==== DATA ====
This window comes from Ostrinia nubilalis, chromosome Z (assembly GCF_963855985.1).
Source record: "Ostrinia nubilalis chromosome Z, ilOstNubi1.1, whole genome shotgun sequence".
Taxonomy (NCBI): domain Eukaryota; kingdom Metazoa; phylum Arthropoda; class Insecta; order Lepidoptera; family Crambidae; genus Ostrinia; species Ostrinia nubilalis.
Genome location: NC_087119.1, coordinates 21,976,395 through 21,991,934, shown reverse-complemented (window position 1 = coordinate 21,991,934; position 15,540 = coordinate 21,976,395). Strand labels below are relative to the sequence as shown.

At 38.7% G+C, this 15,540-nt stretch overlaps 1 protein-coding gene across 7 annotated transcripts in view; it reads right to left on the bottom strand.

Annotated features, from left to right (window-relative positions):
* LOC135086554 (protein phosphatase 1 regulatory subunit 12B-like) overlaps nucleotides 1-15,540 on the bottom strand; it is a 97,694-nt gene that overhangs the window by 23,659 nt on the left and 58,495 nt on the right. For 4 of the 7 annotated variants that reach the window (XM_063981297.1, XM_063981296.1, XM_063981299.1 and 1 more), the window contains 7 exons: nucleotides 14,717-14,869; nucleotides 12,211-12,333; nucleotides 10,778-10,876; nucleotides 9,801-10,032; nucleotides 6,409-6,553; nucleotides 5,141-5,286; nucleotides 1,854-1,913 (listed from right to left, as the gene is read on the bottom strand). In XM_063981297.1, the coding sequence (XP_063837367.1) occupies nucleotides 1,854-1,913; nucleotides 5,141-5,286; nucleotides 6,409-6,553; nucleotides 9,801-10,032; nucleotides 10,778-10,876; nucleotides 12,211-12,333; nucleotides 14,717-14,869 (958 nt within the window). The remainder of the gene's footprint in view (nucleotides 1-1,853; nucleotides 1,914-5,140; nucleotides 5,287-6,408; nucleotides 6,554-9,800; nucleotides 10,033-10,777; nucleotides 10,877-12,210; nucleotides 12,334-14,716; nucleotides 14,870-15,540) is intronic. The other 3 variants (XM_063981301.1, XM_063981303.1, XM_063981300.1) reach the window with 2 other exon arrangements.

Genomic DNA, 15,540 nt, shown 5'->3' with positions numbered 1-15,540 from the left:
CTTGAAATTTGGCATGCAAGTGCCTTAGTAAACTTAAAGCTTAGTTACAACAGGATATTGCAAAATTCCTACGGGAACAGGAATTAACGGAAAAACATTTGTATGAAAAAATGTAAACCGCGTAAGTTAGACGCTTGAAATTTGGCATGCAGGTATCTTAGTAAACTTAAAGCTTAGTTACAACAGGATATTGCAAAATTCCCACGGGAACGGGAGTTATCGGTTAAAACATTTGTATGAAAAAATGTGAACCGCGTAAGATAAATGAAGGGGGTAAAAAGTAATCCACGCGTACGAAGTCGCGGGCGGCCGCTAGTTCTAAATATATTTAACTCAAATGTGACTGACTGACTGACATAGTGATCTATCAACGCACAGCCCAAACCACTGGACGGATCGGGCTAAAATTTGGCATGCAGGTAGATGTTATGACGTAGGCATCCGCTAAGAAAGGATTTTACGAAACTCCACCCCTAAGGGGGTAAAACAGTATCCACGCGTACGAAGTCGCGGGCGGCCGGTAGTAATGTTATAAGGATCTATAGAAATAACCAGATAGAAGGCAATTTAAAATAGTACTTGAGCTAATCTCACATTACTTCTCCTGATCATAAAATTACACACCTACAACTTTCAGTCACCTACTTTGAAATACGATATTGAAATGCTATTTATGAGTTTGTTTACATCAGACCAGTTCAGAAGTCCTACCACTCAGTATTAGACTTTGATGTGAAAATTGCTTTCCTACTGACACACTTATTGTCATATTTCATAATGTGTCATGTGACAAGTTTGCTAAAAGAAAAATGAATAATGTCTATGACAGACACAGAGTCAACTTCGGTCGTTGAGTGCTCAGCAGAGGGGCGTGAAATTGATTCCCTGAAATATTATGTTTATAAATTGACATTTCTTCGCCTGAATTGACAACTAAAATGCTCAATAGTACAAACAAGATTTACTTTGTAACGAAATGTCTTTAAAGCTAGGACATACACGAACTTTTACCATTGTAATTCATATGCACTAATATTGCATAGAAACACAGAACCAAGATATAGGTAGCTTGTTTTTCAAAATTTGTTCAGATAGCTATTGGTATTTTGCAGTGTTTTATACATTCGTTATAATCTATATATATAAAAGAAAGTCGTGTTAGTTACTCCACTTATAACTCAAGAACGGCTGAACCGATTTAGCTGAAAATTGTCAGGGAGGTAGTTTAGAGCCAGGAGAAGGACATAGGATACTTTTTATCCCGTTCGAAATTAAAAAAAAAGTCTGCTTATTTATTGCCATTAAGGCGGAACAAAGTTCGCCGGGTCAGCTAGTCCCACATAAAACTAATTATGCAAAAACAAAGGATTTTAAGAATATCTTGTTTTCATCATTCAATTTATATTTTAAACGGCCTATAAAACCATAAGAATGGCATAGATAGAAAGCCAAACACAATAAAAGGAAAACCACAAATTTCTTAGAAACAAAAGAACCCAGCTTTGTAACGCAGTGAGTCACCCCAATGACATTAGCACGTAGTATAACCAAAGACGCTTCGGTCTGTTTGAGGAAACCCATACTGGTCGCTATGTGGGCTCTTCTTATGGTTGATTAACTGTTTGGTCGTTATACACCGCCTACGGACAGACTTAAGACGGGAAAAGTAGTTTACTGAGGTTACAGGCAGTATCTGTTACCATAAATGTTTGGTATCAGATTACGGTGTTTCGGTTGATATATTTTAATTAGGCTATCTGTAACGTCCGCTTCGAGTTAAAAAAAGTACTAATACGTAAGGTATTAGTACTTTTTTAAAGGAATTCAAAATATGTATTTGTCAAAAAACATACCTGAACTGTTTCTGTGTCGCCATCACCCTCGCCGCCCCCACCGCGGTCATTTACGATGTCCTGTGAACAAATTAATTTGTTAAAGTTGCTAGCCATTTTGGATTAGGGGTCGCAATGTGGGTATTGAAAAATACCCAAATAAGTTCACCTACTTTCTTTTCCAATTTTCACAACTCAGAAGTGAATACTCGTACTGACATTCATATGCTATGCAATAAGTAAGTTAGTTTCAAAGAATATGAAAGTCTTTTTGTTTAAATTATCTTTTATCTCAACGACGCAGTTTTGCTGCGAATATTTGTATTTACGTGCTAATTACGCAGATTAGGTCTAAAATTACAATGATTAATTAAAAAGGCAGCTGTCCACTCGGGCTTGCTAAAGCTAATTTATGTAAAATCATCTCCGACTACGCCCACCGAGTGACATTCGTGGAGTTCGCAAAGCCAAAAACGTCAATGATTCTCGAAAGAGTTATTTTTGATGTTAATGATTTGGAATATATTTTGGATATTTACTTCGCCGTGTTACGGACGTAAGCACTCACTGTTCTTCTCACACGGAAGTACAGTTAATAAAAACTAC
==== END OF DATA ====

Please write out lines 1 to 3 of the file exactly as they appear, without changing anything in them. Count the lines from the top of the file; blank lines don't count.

This window comes from Ostrinia nubilalis, chromosome Z (assembly GCF_963855985.1).
Source record: "Ostrinia nubilalis chromosome Z, ilOstNubi1.1, whole genome shotgun sequence".
Taxonomy (NCBI): domain Eukaryota; kingdom Metazoa; phylum Arthropoda; class Insecta; order Lepidoptera; family Crambidae; genus Ostrinia; species Ostrinia nubilalis.